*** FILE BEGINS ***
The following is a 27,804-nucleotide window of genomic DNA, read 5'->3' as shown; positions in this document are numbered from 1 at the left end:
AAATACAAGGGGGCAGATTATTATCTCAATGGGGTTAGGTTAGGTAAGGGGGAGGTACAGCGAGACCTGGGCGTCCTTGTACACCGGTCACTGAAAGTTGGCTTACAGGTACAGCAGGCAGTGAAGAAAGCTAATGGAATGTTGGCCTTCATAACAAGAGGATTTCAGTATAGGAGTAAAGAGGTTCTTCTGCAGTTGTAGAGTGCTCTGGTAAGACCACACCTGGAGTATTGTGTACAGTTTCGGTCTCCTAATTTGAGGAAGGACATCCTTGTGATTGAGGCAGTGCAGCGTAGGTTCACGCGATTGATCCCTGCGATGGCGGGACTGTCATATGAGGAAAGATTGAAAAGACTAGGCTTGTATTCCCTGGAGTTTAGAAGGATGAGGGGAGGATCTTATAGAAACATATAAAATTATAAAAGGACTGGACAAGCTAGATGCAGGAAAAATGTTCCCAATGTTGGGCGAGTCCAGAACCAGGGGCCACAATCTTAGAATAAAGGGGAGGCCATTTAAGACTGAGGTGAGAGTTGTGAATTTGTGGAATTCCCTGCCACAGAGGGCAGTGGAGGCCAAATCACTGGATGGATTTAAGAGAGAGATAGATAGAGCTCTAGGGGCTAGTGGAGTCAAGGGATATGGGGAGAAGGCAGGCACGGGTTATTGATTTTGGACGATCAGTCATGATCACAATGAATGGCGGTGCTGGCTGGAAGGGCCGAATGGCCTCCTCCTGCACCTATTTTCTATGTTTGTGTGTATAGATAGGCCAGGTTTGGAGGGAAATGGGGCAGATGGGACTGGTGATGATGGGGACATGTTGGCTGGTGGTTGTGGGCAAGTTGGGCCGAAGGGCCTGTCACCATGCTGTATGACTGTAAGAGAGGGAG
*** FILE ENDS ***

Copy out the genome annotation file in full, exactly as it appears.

The following is a 27,804-nucleotide window of genomic DNA, read 5'->3' as shown; positions in this document are numbered from 1 at the left end:
AAATACAAGGGGGCAGATTATTATCTCAATGGGGTTAGGTTAGGTAAGGGGGAGGTACAGCGAGACCTGGGCGTCCTTGTACACCGGTCACTGAAAGTTGGCTTACAGGTACAGCAGGCAGTGAAGAAAGCTAATGGAATGTTGGCCTTCATAACAAGAGGATTTCAGTATAGGAGTAAAGAGGTTCTTCTGCAGTTGTAGAGTGCTCTGGTAAGACCACACCTGGAGTATTGTGTACAGTTTCGGTCTCCTAATTTGAGGAAGGACATCCTTGTGATTGAGGCAGTGCAGCGTAGGTTCACGCGATTGATCCCTGCGATGGCGGGACTGTCATATGAGGAAAGATTGAAAAGACTAGGCTTGTATTCCCTGGAGTTTAGAAGGATGAGGGGAGGATCTTATAGAAACATATAAAATTATAAAAGGACTGGACAAGCTAGATGCAGGAAAAATGTTCCCAATGTTGGGCGAGTCCAGAACCAGGGGCCACAATCTTAGAATAAAGGGGAGGCCATTTAAGACTGAGGTGAGAGTTGTGAATTTGTGGAATTCCCTGCCACAGAGGGCAGTGGAGGCCAAATCACTGGATGGATTTAAGAGAGAGATAGATAGAGCTCTAGGGGCTAGTGGAGTCAAGGGATATGGGGAGAAGGCAGGCACGGGTTATTGATTTTGGACGATCAGTCATGATCACAATGAATGGCGGTGCTGGCTGGAAGGGCCGAATGGCCTCCTCCTGCACCTATTTTCTATGTTTGTGTGTATAGATAGGCCAGGTTTGGAGGGAAATGGGGCAGATGGGACTGGTGATGATGGGGACATGTTGGCTGGTGGTTGTGGGCAAGTTGGGCCGAAGGGCCTGTCACCATGCTGTATGACTGTAAGAGAGGGAG